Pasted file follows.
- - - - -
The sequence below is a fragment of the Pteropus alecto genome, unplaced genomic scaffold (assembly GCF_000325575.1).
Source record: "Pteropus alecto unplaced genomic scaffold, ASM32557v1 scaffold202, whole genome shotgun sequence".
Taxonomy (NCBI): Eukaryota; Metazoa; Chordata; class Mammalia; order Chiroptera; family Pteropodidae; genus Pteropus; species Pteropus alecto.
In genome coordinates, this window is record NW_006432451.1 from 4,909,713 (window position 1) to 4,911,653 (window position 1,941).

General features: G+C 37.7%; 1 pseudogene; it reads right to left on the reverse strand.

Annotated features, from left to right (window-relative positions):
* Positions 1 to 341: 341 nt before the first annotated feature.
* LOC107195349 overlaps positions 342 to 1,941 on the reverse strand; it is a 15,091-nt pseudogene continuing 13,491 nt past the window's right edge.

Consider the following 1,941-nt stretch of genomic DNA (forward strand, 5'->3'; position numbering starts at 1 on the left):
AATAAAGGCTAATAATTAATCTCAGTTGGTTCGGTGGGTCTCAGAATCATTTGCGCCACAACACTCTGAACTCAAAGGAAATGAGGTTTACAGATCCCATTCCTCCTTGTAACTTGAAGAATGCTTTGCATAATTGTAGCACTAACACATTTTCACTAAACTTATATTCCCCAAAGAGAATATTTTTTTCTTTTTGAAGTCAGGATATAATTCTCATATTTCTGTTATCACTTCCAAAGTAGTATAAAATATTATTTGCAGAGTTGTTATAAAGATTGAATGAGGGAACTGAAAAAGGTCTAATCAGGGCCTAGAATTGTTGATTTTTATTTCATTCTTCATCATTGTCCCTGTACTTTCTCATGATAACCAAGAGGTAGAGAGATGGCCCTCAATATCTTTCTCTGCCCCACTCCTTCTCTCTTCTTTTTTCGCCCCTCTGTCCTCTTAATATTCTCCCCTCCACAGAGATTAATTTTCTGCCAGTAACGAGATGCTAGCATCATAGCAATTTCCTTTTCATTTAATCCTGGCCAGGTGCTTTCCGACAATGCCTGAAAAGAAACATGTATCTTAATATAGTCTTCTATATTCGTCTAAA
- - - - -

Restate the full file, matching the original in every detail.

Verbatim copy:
The sequence below is a fragment of the Pteropus alecto genome, unplaced genomic scaffold (assembly GCF_000325575.1).
Source record: "Pteropus alecto unplaced genomic scaffold, ASM32557v1 scaffold202, whole genome shotgun sequence".
Taxonomy (NCBI): Eukaryota; Metazoa; Chordata; class Mammalia; order Chiroptera; family Pteropodidae; genus Pteropus; species Pteropus alecto.
In genome coordinates, this window is record NW_006432451.1 from 4,909,713 (window position 1) to 4,911,653 (window position 1,941).

General features: G+C 37.7%; 1 pseudogene; it reads right to left on the reverse strand.

Annotated features, from left to right (window-relative positions):
* Positions 1 to 341: 341 nt before the first annotated feature.
* LOC107195349 overlaps positions 342 to 1,941 on the reverse strand; it is a 15,091-nt pseudogene continuing 13,491 nt past the window's right edge.

Consider the following 1,941-nt stretch of genomic DNA (forward strand, 5'->3'; position numbering starts at 1 on the left):
AATAAAGGCTAATAATTAATCTCAGTTGGTTCGGTGGGTCTCAGAATCATTTGCGCCACAACACTCTGAACTCAAAGGAAATGAGGTTTACAGATCCCATTCCTCCTTGTAACTTGAAGAATGCTTTGCATAATTGTAGCACTAACACATTTTCACTAAACTTATATTCCCCAAAGAGAATATTTTTTTCTTTTTGAAGTCAGGATATAATTCTCATATTTCTGTTATCACTTCCAAAGTAGTATAAAATATTATTTGCAGAGTTGTTATAAAGATTGAATGAGGGAACTGAAAAAGGTCTAATCAGGGCCTAGAATTGTTGATTTTTATTTCATTCTTCATCATTGTCCCTGTACTTTCTCATGATAACCAAGAGGTAGAGAGATGGCCCTCAATATCTTTCTCTGCCCCACTCCTTCTCTCTTCTTTTTTCGCCCCTCTGTCCTCTTAATATTCTCCCCTCCACAGAGATTAATTTTCTGCCAGTAACGAGATGCTAGCATCATAGCAATTTCCTTTTCATTTAATCCTGGCCAGGTGCTTTCCGACAATGCCTGAAAAGAAACATGTATCTTAATATAGTCTTCTATATTCGTCTAAA